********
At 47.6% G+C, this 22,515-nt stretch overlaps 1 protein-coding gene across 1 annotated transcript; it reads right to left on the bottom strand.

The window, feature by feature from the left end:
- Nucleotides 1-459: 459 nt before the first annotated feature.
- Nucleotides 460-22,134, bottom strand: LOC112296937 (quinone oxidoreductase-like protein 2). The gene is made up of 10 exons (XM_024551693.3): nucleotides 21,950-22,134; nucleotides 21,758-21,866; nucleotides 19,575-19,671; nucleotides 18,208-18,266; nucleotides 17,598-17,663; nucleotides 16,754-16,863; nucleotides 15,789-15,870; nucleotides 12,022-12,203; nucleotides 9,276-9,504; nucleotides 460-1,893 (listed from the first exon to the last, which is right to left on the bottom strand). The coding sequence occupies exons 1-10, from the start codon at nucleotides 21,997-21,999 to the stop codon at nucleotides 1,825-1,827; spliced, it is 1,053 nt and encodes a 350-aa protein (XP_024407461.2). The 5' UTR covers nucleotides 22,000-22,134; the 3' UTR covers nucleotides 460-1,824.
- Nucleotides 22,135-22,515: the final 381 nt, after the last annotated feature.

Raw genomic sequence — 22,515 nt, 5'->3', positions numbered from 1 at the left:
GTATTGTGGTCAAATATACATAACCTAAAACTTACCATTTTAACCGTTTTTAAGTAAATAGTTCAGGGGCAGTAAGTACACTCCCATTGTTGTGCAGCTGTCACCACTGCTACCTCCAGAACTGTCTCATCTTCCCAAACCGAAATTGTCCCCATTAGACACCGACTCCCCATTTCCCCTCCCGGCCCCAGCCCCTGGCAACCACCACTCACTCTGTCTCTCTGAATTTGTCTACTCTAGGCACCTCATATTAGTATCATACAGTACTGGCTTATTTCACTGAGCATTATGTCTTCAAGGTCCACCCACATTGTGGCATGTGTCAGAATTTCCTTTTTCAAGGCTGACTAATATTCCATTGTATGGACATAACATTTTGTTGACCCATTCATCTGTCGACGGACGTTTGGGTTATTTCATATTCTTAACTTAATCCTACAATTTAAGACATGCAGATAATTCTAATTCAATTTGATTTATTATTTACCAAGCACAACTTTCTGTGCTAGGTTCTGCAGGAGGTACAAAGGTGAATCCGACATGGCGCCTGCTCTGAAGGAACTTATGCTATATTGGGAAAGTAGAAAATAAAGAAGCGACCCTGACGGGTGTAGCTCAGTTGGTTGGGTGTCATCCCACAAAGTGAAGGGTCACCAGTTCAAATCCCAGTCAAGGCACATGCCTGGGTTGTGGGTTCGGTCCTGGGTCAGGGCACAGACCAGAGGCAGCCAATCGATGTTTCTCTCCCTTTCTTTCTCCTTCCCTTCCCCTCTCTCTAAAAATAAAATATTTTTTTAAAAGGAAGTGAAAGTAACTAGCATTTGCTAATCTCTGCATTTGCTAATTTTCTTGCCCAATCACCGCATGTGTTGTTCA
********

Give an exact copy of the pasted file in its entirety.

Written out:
At 47.6% G+C, this 22,515-nt stretch overlaps 1 protein-coding gene across 1 annotated transcript; it reads right to left on the bottom strand.

The window, feature by feature from the left end:
- Nucleotides 1-459: 459 nt before the first annotated feature.
- Nucleotides 460-22,134, bottom strand: LOC112296937 (quinone oxidoreductase-like protein 2). The gene is made up of 10 exons (XM_024551693.3): nucleotides 21,950-22,134; nucleotides 21,758-21,866; nucleotides 19,575-19,671; nucleotides 18,208-18,266; nucleotides 17,598-17,663; nucleotides 16,754-16,863; nucleotides 15,789-15,870; nucleotides 12,022-12,203; nucleotides 9,276-9,504; nucleotides 460-1,893 (listed from the first exon to the last, which is right to left on the bottom strand). The coding sequence occupies exons 1-10, from the start codon at nucleotides 21,997-21,999 to the stop codon at nucleotides 1,825-1,827; spliced, it is 1,053 nt and encodes a 350-aa protein (XP_024407461.2). The 5' UTR covers nucleotides 22,000-22,134; the 3' UTR covers nucleotides 460-1,824.
- Nucleotides 22,135-22,515: the final 381 nt, after the last annotated feature.

Raw genomic sequence — 22,515 nt, 5'->3', positions numbered from 1 at the left:
GTATTGTGGTCAAATATACATAACCTAAAACTTACCATTTTAACCGTTTTTAAGTAAATAGTTCAGGGGCAGTAAGTACACTCCCATTGTTGTGCAGCTGTCACCACTGCTACCTCCAGAACTGTCTCATCTTCCCAAACCGAAATTGTCCCCATTAGACACCGACTCCCCATTTCCCCTCCCGGCCCCAGCCCCTGGCAACCACCACTCACTCTGTCTCTCTGAATTTGTCTACTCTAGGCACCTCATATTAGTATCATACAGTACTGGCTTATTTCACTGAGCATTATGTCTTCAAGGTCCACCCACATTGTGGCATGTGTCAGAATTTCCTTTTTCAAGGCTGACTAATATTCCATTGTATGGACATAACATTTTGTTGACCCATTCATCTGTCGACGGACGTTTGGGTTATTTCATATTCTTAACTTAATCCTACAATTTAAGACATGCAGATAATTCTAATTCAATTTGATTTATTATTTACCAAGCACAACTTTCTGTGCTAGGTTCTGCAGGAGGTACAAAGGTGAATCCGACATGGCGCCTGCTCTGAAGGAACTTATGCTATATTGGGAAAGTAGAAAATAAAGAAGCGACCCTGACGGGTGTAGCTCAGTTGGTTGGGTGTCATCCCACAAAGTGAAGGGTCACCAGTTCAAATCCCAGTCAAGGCACATGCCTGGGTTGTGGGTTCGGTCCTGGGTCAGGGCACAGACCAGAGGCAGCCAATCGATGTTTCTCTCCCTTTCTTTCTCCTTCCCTTCCCCTCTCTCTAAAAATAAAATATTTTTTTAAAAGGAAGTGAAAGTAACTAGCATTTGCTAATCTCTGCATTTGCTAATTTTCTTGCCCAATCACCGCATGTGTTGTTCA